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one another mischief. You are near neighbors, and each have very respectable qualities. Learn to be quiet and respect each other's rights. You are all Christians. One is the Most Christian King, the other is Defender of the Faith. Manifest the propriety of these titles by your future conduct. By this,' says Christ, shall all men know ye are my disciples, if ye love one another. Seek peace and ensue it."

They who would further ascertain Franklin's opinions on the subject are referred to his correspondence on the subject of privateering ; to his apologue of the angels beholding a naval engagement, in a letter to Dr. Priestley ; to his peace suggestions in his correspondence with B. Vaughan, Esq. Beside these, Franklin made many proposals for the improvement of the law of nations, having for their object the overcoming of the war spirit. In this work he found able coadjutors among the fathers of our republic. They were just !rom the battle, and the poverty and moral degradation of the people, the fiscal embarrassments, the wrong tone of public opinion, impressed them with the necessity of doing what they could to avert other conflicts. “ The journals of the Congress of the Confederation,” says a sound writer, "are full of such programmes as now emanate only from the bureaux of our Peace Societies.” How striking the contrast in the feelings of these patriotic men, with the war mania of many of our present legislators. It would seem that a war in the back-ground, and one in our onward path, present very different aspects. How readily in the midst of God's blessings do men forget the consequences of his frown!

So it ever has been. Peace soon called the public attention from the contemplation of the sufferings of war; and as our country increased in population, and gathered in of the world's riches, the horrors of the battle were forgotten — the pain and weakness of disease fading away from the mind with returning health and strength. It was not until another war with Great Britain that the present permanent Peace Movement commenced. The foundation of the Massachusetts Peace Society was laid in the year

1815. Similar institutions were established in various other parts of the country, and in Europe, and an active correspondence commenced, and has been kept up between these distant associations. The formation of the first Peace Society in England was not, however, in consequence of, but simultaneous with, that in the United States. Dr. Noah Worcester was the founder of the first society in this country ; William Pitt Scarlet first excited the attention of Englishmen to this subject. The ground first taken by the Massachusetts Peace Society was in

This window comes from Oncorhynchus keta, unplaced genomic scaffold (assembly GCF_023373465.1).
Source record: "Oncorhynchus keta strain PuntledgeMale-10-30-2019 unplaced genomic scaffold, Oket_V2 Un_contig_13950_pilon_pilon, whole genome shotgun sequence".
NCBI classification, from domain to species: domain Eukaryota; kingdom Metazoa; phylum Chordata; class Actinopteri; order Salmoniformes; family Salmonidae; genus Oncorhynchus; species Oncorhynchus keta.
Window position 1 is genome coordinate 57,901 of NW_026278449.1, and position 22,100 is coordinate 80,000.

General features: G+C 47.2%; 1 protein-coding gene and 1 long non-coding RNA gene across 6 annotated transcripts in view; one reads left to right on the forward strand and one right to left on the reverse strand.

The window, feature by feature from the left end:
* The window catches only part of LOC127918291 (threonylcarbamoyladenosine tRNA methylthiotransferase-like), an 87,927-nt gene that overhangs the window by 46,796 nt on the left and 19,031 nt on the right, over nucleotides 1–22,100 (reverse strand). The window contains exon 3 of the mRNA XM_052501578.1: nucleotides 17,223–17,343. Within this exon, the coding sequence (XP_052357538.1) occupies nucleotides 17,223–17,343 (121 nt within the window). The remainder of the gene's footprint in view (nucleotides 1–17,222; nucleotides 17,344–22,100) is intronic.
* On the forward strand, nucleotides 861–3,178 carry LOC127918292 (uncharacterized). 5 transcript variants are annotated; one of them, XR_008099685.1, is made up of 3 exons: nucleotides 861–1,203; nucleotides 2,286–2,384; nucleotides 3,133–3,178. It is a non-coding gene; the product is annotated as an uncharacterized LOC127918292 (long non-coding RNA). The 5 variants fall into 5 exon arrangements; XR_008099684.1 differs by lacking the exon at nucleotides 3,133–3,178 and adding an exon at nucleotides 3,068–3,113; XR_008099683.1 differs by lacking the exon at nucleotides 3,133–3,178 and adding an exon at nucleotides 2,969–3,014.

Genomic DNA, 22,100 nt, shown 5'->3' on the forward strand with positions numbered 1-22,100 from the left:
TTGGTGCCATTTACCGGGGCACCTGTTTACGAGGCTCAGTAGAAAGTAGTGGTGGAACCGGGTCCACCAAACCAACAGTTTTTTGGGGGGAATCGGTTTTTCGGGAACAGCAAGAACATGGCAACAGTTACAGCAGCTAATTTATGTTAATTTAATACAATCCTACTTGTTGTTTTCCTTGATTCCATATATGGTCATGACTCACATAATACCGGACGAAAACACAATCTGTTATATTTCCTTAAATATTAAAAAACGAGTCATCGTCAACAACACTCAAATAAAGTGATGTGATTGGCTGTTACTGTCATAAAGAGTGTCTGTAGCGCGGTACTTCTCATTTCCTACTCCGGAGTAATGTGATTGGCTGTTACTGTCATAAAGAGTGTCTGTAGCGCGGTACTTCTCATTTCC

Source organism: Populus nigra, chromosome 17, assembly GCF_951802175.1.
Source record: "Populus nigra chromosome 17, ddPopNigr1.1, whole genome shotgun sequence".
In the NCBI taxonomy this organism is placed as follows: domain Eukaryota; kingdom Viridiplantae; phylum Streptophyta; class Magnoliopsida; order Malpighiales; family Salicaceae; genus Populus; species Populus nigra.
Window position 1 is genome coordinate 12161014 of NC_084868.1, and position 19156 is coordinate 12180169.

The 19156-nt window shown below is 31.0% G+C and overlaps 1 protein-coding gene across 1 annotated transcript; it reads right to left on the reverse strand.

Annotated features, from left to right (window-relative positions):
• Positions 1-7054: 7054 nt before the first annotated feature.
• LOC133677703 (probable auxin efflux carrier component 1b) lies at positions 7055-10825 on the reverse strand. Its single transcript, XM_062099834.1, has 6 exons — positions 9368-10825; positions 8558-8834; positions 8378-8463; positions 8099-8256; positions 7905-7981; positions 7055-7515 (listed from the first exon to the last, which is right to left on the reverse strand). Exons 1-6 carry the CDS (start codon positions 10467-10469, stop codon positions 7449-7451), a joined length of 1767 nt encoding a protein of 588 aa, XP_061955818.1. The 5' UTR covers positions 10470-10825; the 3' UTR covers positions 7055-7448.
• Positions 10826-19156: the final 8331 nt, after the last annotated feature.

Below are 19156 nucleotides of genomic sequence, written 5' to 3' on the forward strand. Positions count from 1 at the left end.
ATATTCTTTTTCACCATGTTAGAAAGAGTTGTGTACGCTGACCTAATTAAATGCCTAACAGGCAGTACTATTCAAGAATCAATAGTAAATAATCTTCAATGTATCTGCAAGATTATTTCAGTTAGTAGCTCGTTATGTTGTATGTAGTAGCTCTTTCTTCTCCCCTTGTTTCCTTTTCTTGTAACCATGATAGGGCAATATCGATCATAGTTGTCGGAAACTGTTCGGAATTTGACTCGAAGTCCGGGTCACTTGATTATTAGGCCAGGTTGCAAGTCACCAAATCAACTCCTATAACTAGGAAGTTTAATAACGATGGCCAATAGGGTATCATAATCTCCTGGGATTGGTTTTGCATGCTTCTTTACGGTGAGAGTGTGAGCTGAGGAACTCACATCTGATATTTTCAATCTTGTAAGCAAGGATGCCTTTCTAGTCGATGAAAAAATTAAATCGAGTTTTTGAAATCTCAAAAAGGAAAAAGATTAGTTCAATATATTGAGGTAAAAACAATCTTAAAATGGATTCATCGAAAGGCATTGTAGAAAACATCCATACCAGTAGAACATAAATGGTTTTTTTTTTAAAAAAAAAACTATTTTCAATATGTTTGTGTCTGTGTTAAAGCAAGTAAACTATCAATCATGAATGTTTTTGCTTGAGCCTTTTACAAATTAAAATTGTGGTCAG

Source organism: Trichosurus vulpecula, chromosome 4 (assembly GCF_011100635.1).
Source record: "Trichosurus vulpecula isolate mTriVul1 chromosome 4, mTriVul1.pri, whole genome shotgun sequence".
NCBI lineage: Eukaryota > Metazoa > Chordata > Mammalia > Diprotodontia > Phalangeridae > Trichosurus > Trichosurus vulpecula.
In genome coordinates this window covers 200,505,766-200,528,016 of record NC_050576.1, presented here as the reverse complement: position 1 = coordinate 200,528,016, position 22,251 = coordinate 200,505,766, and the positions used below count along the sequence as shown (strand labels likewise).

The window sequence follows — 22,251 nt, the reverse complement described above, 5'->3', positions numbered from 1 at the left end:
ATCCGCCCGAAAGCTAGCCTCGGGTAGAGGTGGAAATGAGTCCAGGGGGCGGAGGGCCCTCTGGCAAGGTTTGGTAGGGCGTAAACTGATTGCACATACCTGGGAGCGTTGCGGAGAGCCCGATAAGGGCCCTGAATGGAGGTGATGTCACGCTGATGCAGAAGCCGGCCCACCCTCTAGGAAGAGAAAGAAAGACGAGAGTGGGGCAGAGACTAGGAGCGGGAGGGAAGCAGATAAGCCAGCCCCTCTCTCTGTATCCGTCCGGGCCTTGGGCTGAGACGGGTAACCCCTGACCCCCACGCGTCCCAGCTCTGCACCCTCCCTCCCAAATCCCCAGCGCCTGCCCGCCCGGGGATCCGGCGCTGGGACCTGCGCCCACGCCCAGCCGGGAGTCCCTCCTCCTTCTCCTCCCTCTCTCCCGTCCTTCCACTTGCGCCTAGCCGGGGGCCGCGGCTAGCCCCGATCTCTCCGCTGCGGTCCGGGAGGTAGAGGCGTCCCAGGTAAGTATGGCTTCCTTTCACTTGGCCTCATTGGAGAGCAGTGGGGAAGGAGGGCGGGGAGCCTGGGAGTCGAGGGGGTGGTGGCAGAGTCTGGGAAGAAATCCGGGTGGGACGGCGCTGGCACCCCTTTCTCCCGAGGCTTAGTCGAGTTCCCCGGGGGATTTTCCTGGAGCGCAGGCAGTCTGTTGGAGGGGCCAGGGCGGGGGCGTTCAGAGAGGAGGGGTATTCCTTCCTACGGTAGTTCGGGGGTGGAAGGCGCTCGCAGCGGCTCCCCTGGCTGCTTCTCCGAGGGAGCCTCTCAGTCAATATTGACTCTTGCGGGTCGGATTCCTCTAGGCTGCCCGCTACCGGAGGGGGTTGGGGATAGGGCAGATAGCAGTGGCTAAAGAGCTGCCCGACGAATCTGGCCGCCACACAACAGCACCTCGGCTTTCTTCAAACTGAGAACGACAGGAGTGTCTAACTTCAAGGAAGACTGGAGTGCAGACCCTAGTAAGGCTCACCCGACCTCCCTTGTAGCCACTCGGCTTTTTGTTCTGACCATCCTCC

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opposition to war not strictly defensive; but soon this ground was found to be unfit for the purpose ; it was not firm enough to bear the intrenchment of peace. Public opinion drove the friends of peace to a higher stand. Every nation had its favorite war to be justified on the plea of national safety. Even Bonaparte fought only on the defensive — as he said. The excused, justifiable fight was always the fight then to be fought — the popular war, the war in which the country was then engaged. Each nation for itself separated its own battles from the mass of crime in which they were mingled, and rejoiced in them, - thus incasing pollution in fine gold, and holding it up for the admiration of the world. The Massachusetts Peace Society was therefore superseded by the American Peace Society, organized in the year 1828, of which William LADD was the first President, continuing in office till his death. The constitution of this Society declares that all war is opposed to the spirit of Christ. Besides the efforts of Worcester, Scarlett, and Ladd, there has sprung up a host of others all over this country, who are continuing the impulse given to the cause. In France the Society for the spread of Christian Morals have devoted a part of their efforts to this branch of reform. Count de Sellon of Geneva also founded a peace society there, and with untiring benevolence devoted himself to this and kindred works. In England the Society for the Promotion of Permanent and Universal Peace continue their exertions resolutely and efficiently, and the labors of the British philanthropists are felt throughout every part of that nation. This is an auspicious beginning of the movement. There is now scarce a town, district, or neighborhood, where the question of the unjustifiable character of war is not discussed. By the pens of Worcester, and Ladd, and Channing, and many others in this country -- of Scarlett, Thrush, Clarkson, Dymond, and their coad